MFJ-207 Review

I purchased the MFJ-207 as it looked like a nice and simple instrument for quick tuning of HF antennas in the field. The basic "Oscillator + RLB + Meter" is a device I've been meaning to build for a long time. I have plenty of gear in the shack to lash-up the signal generator and a return loss bridge, but I have not yet built it into a single box that is easy to use out on the antenna farm. The manual contains the circuit diagram (unlike a lot of their other products), upon inspection it looked fairly well designed and quite similar to what I had planned to build anyway, so I placed the order. They once sold a similar unit with an adjustable reference resistor, the MFJ-207A (you can see it in the circuit diagram), I would have much preferred this unit but it seems it is no longer sold.

The MFJ-207 in action


The MFJ-207 costs about $100 USD and MFJ wanted $38 USD for shipping it out here. I ordered the unit on the 10th of November, the shipping calculation was deferred as I am international. I got the shipping price email 14 hours later... all good. I confirmed the order almost immediately. On the 12th I received an email telling me the unit was on back order, and I should allow 2-4 weeks for it to come in - not so good, but I was given the option to cancel - fine - I chose to wait for the device, I was in no rush. The device arrived on the 22nd. All in all the process was fine.


The unit tunes nominally from 1.4 - 31 MHz in 5 overlapping ranges called "A"-"E". My particular unit tuned 1.43 - 33.83 MHz. The calibration of the tuning dial is pretty abysmal on all but the "A" range and is especially bad on the "C" and "D" ranges. As the manual says, it is a general guide and you'll need the counter output or a calibrated receiver for practical use. The MFJ-2x9 and similar "LCD range" units with inbuilt frequency counters are obviously a better choice if you want it all in one box - you pay the premium of course.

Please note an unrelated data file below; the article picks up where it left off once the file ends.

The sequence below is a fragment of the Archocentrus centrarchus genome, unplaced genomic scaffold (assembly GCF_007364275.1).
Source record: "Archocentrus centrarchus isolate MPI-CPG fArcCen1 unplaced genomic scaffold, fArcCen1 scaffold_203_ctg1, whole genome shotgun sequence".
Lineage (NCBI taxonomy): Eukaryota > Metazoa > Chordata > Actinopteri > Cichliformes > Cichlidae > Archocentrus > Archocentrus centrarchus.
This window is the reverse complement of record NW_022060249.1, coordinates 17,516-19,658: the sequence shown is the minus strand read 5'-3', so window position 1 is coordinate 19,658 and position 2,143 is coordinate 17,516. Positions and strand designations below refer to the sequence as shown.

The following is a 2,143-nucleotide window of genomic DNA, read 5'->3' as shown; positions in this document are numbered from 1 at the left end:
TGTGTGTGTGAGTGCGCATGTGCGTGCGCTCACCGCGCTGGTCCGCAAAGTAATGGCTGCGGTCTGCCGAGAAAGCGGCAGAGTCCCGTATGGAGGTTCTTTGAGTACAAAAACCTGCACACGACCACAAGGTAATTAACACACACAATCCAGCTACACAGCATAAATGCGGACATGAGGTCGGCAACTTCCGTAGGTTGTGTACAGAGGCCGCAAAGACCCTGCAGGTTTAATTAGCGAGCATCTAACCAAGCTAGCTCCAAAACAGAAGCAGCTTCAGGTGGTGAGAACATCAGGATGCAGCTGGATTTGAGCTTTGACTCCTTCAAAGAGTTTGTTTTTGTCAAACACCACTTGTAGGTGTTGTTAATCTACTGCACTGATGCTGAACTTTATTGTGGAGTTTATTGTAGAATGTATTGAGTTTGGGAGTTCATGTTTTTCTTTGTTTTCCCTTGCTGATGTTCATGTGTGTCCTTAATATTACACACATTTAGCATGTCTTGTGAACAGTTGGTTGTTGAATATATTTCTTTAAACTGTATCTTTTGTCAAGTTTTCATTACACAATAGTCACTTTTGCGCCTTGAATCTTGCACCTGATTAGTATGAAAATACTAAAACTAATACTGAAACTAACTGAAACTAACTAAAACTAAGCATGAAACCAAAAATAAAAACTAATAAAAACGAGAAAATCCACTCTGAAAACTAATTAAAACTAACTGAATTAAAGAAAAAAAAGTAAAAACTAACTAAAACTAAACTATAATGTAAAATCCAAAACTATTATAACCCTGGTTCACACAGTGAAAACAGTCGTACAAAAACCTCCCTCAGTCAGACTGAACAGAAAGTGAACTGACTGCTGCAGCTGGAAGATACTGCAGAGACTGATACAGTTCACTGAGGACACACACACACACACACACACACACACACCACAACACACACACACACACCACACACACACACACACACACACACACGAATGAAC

The SWR meter calibration is horrendously poor. As a "tune for best match" indicator it is fine, but if you actually wanted to guesstimate the impedance of your antenna working back from the VSWR indicated - forget it! I tried loads that would give me 1.25, 1.5, 2 and 3 VSWRs - out of the box only the 1.5:1 was close - probably the factory calibration point. I tweaked the calibration and could get any one mark below 3:1 to line up, but it always read wrong on the others. Either the meter calibration wasn't matched to this particular design (a generic meter marking), or the diode rectifier isn't being driven hard enough to be reasonably linear. For the casual use of tuning up or looking for resonances it is fine - otherwise it might as well have an arbitrary better/worse calibration. The 1:1 null is correct and flat across the entire range which is a good sign. Similarly loads for specific SWRs present the same reading on the meter, right across the range of the unit. Loads either side of the reference for the same SWR (i.e. 25 and 100 Ohms) produce fairly dissimilar readings which is a concern. I left mine calibrated at 2:1 and accepted values reading high (worse than reality) elsewhere.

The oscillator buffering is inadequate and very poor for the counter output. The SWR calibration is noticeably affected by having a counter connected or not. As you can see from the circuit diagram, the bridge and counter pick off points are in parallel across the single J310 buffer and the ALC pick-off point is also there. It would have been much better to have an additional amplifier for the counter output, and probably a common-gate isolation amplifier in there too, plus a few pads (at the expense of power consumption and complexity/price I guess). Giving the ALC more headroom doesn't help much at all, and worsens the SWR calibration as the bridge drive drops. The most annoying problem however is the oscillator/ALC interaction with high-Q loads approaching resonance - in particular my HF vertical which I know tunes up quite well will pull the oscillator straight across its resonant point producing a brief flick down from "infinity" then right back up again. This problem is also compounded by moderately harmonic-rich output, especially on the lower bands (where the oscillator output waveform looks like a sawtooth and gets worse with lower impedance loads). FMing of the oscillator by the ALC loop produces FM sidebands wide enough that narrow band antennas like loops and short verticals may not see a match across the width of the oscillator output! Either way, there is frequently no way to persuade the unit to tune nicely into a very sharp match. I tried putting a 3 or 6 dB dB pad inline - which helped a bit but it still needs more isolation.